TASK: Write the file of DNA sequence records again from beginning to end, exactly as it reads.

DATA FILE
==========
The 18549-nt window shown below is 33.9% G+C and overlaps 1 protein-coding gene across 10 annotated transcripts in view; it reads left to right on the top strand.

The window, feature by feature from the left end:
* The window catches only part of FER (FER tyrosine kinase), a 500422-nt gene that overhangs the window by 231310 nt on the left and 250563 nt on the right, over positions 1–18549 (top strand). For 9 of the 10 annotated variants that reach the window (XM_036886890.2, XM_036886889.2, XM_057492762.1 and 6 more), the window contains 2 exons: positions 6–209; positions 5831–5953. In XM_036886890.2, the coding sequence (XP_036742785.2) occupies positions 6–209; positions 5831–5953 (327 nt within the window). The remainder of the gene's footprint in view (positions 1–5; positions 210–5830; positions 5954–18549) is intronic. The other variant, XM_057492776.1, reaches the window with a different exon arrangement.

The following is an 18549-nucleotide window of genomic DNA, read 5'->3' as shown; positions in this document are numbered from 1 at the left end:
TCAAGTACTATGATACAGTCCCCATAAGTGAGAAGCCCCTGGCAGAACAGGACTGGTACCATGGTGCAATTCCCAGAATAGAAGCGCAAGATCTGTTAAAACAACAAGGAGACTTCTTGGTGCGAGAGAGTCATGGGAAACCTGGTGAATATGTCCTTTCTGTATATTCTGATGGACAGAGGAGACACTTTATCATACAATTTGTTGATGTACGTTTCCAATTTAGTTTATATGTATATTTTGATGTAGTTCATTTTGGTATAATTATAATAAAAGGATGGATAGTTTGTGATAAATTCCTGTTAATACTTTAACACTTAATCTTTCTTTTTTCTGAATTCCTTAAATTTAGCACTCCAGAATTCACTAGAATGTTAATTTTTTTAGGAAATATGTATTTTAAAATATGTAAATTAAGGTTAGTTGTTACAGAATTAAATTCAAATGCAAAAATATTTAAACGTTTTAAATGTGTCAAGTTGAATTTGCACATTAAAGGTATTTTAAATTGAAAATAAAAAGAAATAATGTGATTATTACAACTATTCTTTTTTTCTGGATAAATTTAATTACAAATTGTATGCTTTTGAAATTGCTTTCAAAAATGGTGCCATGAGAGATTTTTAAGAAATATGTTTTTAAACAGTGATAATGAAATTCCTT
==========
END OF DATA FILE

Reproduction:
The 18549-nt window shown below is 33.9% G+C and overlaps 1 protein-coding gene across 10 annotated transcripts in view; it reads left to right on the top strand.

The window, feature by feature from the left end:
* The window catches only part of FER (FER tyrosine kinase), a 500422-nt gene that overhangs the window by 231310 nt on the left and 250563 nt on the right, over positions 1–18549 (top strand). For 9 of the 10 annotated variants that reach the window (XM_036886890.2, XM_036886889.2, XM_057492762.1 and 6 more), the window contains 2 exons: positions 6–209; positions 5831–5953. In XM_036886890.2, the coding sequence (XP_036742785.2) occupies positions 6–209; positions 5831–5953 (327 nt within the window). The remainder of the gene's footprint in view (positions 1–5; positions 210–5830; positions 5954–18549) is intronic. The other variant, XM_057492776.1, reaches the window with a different exon arrangement.

The following is an 18549-nucleotide window of genomic DNA, read 5'->3' as shown; positions in this document are numbered from 1 at the left end:
TCAAGTACTATGATACAGTCCCCATAAGTGAGAAGCCCCTGGCAGAACAGGACTGGTACCATGGTGCAATTCCCAGAATAGAAGCGCAAGATCTGTTAAAACAACAAGGAGACTTCTTGGTGCGAGAGAGTCATGGGAAACCTGGTGAATATGTCCTTTCTGTATATTCTGATGGACAGAGGAGACACTTTATCATACAATTTGTTGATGTACGTTTCCAATTTAGTTTATATGTATATTTTGATGTAGTTCATTTTGGTATAATTATAATAAAAGGATGGATAGTTTGTGATAAATTCCTGTTAATACTTTAACACTTAATCTTTCTTTTTTCTGAATTCCTTAAATTTAGCACTCCAGAATTCACTAGAATGTTAATTTTTTTAGGAAATATGTATTTTAAAATATGTAAATTAAGGTTAGTTGTTACAGAATTAAATTCAAATGCAAAAATATTTAAACGTTTTAAATGTGTCAAGTTGAATTTGCACATTAAAGGTATTTTAAATTGAAAATAAAAAGAAATAATGTGATTATTACAACTATTCTTTTTTTCTGGATAAATTTAATTACAAATTGTATGCTTTTGAAATTGCTTTCAAAAATGGTGCCATGAGAGATTTTTAAGAAATATGTTTTTAAACAGTGATAATGAAATTCCTT